Is the New York Times Lede blog reporting on an IDF spokesman donning blackface or dragging his — and Israel’s — name through mud?
This isn’t a defense of Dratwa, the 26-year-old Belgian immigrant to Israel who steered Israel’s social media campaign during the recent Operation Pillar of Defense. Dratwa is in hot water for having once posted a Facebook photo of his face covered in Dead Sea mud with the caption "Obama style." Until the photo was discovered, Dratwa had made all of his posts open to the public.
Robert Mackey at Times’ Lede blog offers a roundup of various commentaries on the incident, which to date hasn’t had any bearing on Dratwa’s employment. Mackey cites three sources suggest Dratwa’s blackface photo is reflective of Israeli racism.
One is from +972 magazine, where Yossi Hurvitz suggests that Dratwa’s action was reflective of negative attitudes towards black people:
The simplest answer is that Dratwa was caught expressing soft racism towards blacks, which is pretty common in Israel; it is reflected in the attitude towards asylum seekers, and even in the attitude towards Jewish immigrants from Ethiopia.
Writers at Al Akhbar’s Boxes & Briefs blog suggested Dratwa’s comment is "merely the tip of the iceberg," reflecting a racist paradigm through which Israel sees minorities, including Palestinians. Al Akhbar goes on to cite a handful of Tweets echoing support for Dratwa as evidence of this trend.
Mackey, too, seems to think the Facebook photo was part of a pattern by Dratwa, claiming Dratwa posted a video of Dutch anti-Muslim politician Geert Wilders praising Israel (the link is now broken, but I’ll take his word for it.)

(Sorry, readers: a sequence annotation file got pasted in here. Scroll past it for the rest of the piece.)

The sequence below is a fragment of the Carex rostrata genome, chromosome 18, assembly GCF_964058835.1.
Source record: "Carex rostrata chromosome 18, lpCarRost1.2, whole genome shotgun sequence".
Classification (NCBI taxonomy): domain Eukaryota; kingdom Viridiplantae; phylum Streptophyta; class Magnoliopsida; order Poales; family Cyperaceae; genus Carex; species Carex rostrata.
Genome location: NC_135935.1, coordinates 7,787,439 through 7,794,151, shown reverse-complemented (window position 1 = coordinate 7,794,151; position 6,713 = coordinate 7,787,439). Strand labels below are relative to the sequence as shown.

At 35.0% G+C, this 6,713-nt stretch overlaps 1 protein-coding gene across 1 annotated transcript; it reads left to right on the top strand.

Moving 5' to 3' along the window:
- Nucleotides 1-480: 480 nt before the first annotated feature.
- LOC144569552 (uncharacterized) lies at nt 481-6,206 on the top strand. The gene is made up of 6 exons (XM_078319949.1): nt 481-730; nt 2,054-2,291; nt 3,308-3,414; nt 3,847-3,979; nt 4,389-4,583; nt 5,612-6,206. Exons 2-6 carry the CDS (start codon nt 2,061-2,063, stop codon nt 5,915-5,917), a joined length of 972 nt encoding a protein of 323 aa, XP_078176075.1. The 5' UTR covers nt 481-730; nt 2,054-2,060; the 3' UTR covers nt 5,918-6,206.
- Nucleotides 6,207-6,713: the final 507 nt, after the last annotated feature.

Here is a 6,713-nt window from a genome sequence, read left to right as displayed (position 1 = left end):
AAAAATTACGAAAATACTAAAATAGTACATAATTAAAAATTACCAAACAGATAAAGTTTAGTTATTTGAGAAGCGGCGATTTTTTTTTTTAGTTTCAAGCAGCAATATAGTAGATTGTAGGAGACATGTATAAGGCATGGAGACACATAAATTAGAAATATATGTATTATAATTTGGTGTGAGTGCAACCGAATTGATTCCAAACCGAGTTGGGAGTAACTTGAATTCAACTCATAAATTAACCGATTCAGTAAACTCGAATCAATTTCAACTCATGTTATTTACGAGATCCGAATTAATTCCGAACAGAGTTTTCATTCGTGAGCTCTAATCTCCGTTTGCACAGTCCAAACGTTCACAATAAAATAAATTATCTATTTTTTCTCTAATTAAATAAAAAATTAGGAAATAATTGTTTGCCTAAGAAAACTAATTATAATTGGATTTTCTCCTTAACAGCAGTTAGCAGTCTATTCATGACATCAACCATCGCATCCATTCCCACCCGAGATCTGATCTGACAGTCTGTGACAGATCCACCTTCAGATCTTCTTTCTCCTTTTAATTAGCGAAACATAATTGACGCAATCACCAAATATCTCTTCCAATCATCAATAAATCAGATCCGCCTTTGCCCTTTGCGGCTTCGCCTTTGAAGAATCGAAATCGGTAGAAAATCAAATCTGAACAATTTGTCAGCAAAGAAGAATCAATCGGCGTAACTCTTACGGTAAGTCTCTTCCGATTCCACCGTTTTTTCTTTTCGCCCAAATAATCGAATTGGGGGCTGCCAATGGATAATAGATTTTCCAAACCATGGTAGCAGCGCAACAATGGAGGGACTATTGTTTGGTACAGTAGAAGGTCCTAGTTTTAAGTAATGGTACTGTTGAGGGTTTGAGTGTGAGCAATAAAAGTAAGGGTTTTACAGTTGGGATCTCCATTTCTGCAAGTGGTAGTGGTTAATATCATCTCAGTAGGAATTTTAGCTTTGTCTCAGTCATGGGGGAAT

But there is another possible explanation for Dratwa’s post. Blackface doesn’t have the same connotation outside the United States as it does in America. In 2009, several online media outlets, notably Gawker, picked up on a YouTube video of Harry Connick Jr.’s appearance as a guest judge on an Australian variety show in which a quince of Australians did a rendition of the Jackson 5 in blackface. To the confusion of some of the Australians in the studio that night, the American judge was visibly perturbed.
Even if Dratwa’s photo fiasco was an indication of his political or racial views regarding President Obama — or black people — he should have known better than to flaunt those and risk damaging the brand he represents professionally, as GoDaddy CEO Bob Parsons learned last year when posing for the camera while elephant hunting in 2011.
Whatever Dratwa’s motivation, why does Mackey appear to infer that Dratwa’s Israeli citizenship was a contributing factor in these incidents? How do we know it wasn’t the Belgian in him that informed his allegedly racist opinion? Aren’t either of those assumptions tinged with prejudice? And regarding the YouTube videos in question, it would be one thing if Dratwa had been recorded delivering a speech by Wilders. But doesn’t social media for journalists 101 teach that retweets or other shared social media tidbits don’t necessarily constitute endorsements?
Israel may have some problems with racism, but using an errant Facebook photo to imply a greater social trend in Israel is unfair — just as disingenuous as Max Blumenthal’s attempt to infer Jewish anti-Obama ideology from the spewings of drunk teens in downtown Jerusalem in 2009, which he posted on YouTube (the video subsequently was removed by the video-sharing website). Shortly after that video made the rounds online, The Atlantic’s Ta-Nehisi Coates, who is black, brilliantly critiqued this type of journalism in a blog post titled "On Jewish Racism."
…the greater point about this style of "journalism," is made by this headline which I came across–"Drunk Americans=Israeli Public Opinion." Man listen, hand me a fifth of Henny, a video camera, and an hour, and I’ll show you Negroes claiming that God’s messenger lives in a space-ship orbiting the earth.
The Henny is for me. The Negroes can be found, sober, saying anything. As can all people. That’s the point. Bigotry is human. Why would the blacks and Jews be any different?
Citing one-off tweets or Facebook postings to cast aspersions on whole groups of people — as Dratwa’s critics seem to do — is as ridiculous as extrapolating the sexual tendencies of New York City taxpayers from a tweeted photo of Anthony Weiner’s underpants.